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Overall, I thought this document was well-written and it is definitely going in the right direction. For a long time, PMI has treated Agile and traditional plan-driven project management as separate and independent domains of knowledge with little or no integration between the two and this is a big step towards closing that gap. Here are some general comments:

• Agile PM Role – I don’t think this document has gone far enough to address the real “elephant in the room” of “What exactly is the role of a Project Manager in an Agile environment?”. There are many project managers who are in denial about that and think that their project management role will go on indefinitely unchanged. There is a need to address this issue more directly so that project managers can plan their future career direction.

In the back section of the document where it talks about the PMBOK Guide knowledge areas, in a number of different places it says that the role and expectations of a project manager don’t change in an Agile environment. I don’t agree with that – the role of a project manager at the team level (if there is one at all) will likely change radically to more of a coaching and facilitation role than a traditional PM role.

• Organizational Perspective – I think the decision to limit the scope of this document to project and team-level work and to exclude discussion of the context of implementing Agile at an enterprise and organizational level is a mistake. Treating it as a project level function is much too limiting because most Agile implementations cannot be successful without some level of organizational transformation. Furthermore, the role of a project manager is either non-existent or very limited at the team level and that will force many project managers to move up to more complex enterprise-level projects.

• Agile Mindset – The section on “Agile Mindset” is really important and probably could be beefed up a lot. It’s also important for PM’s to understand what it means to their own PM mindset. It’s not a matter of an either/or choice between adopting an Agile Mindset and a PM Mindset. In many cases, you need to blend the two and take a broader view of what “project management” is.

Many people would not view “Agile” as “Project Management” because it doesn't fit the normal stereotype of what "project management" is; however it’s just a different form or "project management". That’s a big mindset change that PM’s need to make - we need to rethink what "project management" is in broader terms that include all forms of project management including Agile.

• Relationship of Lean and Agile – I don’t agree with the graphic on page 11 showing that Lean totally encompasses Agile. It does not – there is a lot of overlap between the two; however, taken to an extreme, each would tend to pull you in somewhat different directions. Both are focused on customer value but lean is more heavily focused on efficiency where Agile is more heavily focused on flexibility and adaptivity.

• Agile versus Predictive – The discussion on page 17 talks about a spectrum of alternatives with predictive at one end point and Agile at the other end point. The idea of a spectrum of approaches is absolutely right on but I don’t think that the use of the word “Agile” for an end point is the right choice. Agile should not be an end point because there is not just one way to do Agile – there is a range of choices for Agile. This spectrum should reflect different levels of planning and I think the end-points are more appropriately called something like “adaptive” and “plan-driven”.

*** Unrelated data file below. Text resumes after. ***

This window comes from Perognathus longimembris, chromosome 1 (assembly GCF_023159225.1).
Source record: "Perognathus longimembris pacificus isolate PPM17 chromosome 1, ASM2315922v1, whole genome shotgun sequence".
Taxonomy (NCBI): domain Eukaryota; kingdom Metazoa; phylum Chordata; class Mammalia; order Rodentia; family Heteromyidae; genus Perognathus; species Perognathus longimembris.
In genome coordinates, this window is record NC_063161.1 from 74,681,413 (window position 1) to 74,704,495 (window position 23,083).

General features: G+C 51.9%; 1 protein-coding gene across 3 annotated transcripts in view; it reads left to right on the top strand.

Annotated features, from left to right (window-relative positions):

• Hybrid Approach – The section on hybrid approaches needs to be improved. This is a critical area for PM’s to understand and, as it is currently written, this is too high level and not specific enough to help a PM understand how to really implement a hybrid approach

• Team Roles – I would like to see the discussion of team roles expanded. One particular subject that is not covered is how many project functions that might normally be performed by a project manager have been assimilated into other roles in an Agile environment. Agile is really a distributed form of project management.

Those are my primary high-level comments. I have other more detailed comments if you would like. I hope that those comments are helpful.

In Section 3.1 "Characteristics of Project Life Cycle" (p.18) I think there's a clear mistake in the Characteristics table. In the "Predictive" row, under the "Goal" column it says "Manage cost". The inference, intended or not, is that the Predictive life cycle is better at managing cost. I could not disagree more. In fact, it is just the opposite. It is far easier to hit a budget target via an agile approach. Think about it, on each iteration the agile team is creating shippable code. When the budget runs out, and are forced to stop, you have delivered some value. Conversely, in a Predictive life cycle, it is very difficult to spend all your budget -- and only your budget -- while still delivering value by placing code into production.

great performance ! im glad that the PMBOK and agile management have joined forces to create an Agile Practice Guide

Agile practice guide is a nice addition to PMBOK guide to start with. There is always room for improvement as mentioned by valued members in comment section. However, I believe PMI has taken a wise step to introduce Agile way of managing projects among project managers to coup up with the changing demands of industry in which organizations wants to be ahead of their competition by delivering quality products early and incrementally .

I celebrate with all above; thank you for this significant investment in moving PM to better address the increasingly fluid environment of successful delivery!!

Thanks for sharing

Agile practice initiated.

Thanks for sharing!

Thanks for sharing!

Thanks for sharing!

I have read the guide, but I believe that it should focus more on the 7 famous domains


Looks great, thanks

Thank you for sharing.

Great initiative indeed! Bringing best out of project management practices and Agile practices.